la Vang, Our Lady of
LA VANG, OUR LADY OF
Our Lady of La Vang, in Vietnamese, is Ðức Mẹ La Vang, also known as Our Lady of Vietnam. Located in the Hai Lang district in the Quảng Trị region, La Vang is about 60 km north of H[symbol omitted]. On Aug. 17, 1798, King Cảnh Thịnh issued an edict ordering the immediate execution of all Catholics in his realm. As persecution erupted, a group of Catholic refugees from neighboring villages escaped into the jungles of La Vang. According to the received tradition, one night, a beautiful and radiant lady with a compassionate countenance appeared to the frightened and starving refugees by a huge, old tree as they were praying for deliverance from their persecutors and protection from wild beasts. Calling herself the "Blessed Mother" (Ðứ Mẹ ), she comforted and encouraged them to keep their faith in Jesus Christ, taught them how to collect herbs in the forest as medicine, and promised to intercede to her Son on their behalf.
When the persecution subsided, a cult to the Blessed Virgin grew at the spot of the tree, drawing Catholics and non–Catholics alike. In 1820, a small shrine was built at the foot of the tree by her devotees. In 1825, the first church of Our Lady of La Vang was built at the spot of her apparition with land and monetary donations from the nearby villages of Thach Hản, C[symbol omitted] Thành, and Ba Trừ. In 1866, the local bishop rebuilt and enlarged the church. Destroyed by anti–Catholic radicals in 1885, construction of a new church began in 1886, and the church was consecrated in 1901. By the 1920s, this building proved too small. In 1923, construction began on a new edifice which was consecrated on Aug. 22, 1928 with 20,000 pilgrims in attendance. In 1959 La Vang was officially declared the National Shrine of Our Lady of Vietnam, marking 300 years of the Church's presence in Vietnam. On Aug. 22, 1961, Pope John XXIII elevated this shrine to a minor basilica. In 1972, at the height of the Vietnam War, the basilica was completely destroyed by Communist bombardment, save for the shrine of Our Lady of La Vang, which miraculously survived intact. On Aug. 15, 1993, in his address to Vietnamese–American youth during World Youth Day in Denver, Colorado, Pope John Paul II entrusted the Vietnamese Catholic Church under the protection of Our Lady of La Vang.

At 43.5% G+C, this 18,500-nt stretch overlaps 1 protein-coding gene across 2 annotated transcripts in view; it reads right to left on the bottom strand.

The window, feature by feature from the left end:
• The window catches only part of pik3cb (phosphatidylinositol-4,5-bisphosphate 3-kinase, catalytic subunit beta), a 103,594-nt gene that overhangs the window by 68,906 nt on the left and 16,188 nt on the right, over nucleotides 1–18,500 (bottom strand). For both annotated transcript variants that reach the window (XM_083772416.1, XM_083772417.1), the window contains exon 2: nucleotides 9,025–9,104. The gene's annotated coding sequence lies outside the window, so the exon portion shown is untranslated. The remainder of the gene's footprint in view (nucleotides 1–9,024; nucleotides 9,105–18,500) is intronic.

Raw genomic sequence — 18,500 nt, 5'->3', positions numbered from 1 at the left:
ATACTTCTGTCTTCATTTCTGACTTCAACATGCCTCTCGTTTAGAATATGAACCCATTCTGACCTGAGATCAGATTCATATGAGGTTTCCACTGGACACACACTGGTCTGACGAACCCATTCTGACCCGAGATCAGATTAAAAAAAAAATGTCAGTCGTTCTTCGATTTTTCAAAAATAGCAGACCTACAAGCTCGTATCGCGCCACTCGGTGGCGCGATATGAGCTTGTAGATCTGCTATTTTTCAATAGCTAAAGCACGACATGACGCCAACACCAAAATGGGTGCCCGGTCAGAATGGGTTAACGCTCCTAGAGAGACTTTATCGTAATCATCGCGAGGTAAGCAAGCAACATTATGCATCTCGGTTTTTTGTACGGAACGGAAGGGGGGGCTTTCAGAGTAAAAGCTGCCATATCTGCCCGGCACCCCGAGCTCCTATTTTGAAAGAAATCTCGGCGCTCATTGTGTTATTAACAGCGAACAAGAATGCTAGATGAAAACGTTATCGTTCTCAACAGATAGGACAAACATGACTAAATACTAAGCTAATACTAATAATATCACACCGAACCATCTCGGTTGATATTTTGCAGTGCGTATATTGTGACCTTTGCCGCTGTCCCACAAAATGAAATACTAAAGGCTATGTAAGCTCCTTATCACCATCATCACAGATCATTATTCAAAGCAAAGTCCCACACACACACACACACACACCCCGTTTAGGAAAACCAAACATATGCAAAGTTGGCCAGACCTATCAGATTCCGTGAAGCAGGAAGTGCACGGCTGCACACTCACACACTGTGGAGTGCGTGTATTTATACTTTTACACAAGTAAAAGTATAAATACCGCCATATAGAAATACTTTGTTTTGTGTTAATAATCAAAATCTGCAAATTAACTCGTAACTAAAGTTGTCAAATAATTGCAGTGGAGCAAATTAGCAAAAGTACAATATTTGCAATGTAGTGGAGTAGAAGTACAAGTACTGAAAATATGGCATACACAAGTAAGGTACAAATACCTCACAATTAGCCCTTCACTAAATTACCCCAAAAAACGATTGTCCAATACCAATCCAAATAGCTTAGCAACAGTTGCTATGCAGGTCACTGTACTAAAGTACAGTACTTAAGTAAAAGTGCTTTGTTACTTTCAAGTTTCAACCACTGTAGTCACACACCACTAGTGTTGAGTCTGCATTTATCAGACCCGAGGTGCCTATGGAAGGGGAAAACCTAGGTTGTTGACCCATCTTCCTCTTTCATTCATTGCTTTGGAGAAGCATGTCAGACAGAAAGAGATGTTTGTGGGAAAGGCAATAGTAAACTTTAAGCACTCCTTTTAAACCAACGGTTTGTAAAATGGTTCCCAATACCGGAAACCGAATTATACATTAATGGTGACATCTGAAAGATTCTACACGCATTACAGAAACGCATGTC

Despite repeated requests, the Communist authorities refused permission to rebuild the destroyed basilica. Nevertheless, the triennial Marian Days pilgrimage to the shrine grew in size in the late 1980s and 1990s, gathering in the public square in front of the existing shrine. The 200–year anniversary celebration of the apparition in 1998–99 drew more than 200,000 pilgrims from across Vietnam, despite official restrictions barring overseas Vietnamese from participating. In the U.S., devotion to Our Lady of La Vang was promoted by the congregation of the mother co–redemptrix (Dòng Ð[symbol omitted]ng Công ). Their annual Marian Days pilgrimage celebration every August, mirrored after the traditional Marian Days pilgrimage to La Vang, drew an estimated 50,000 Vietnamese Catholics to Carthage, Missouri each year.
[v. t. pham]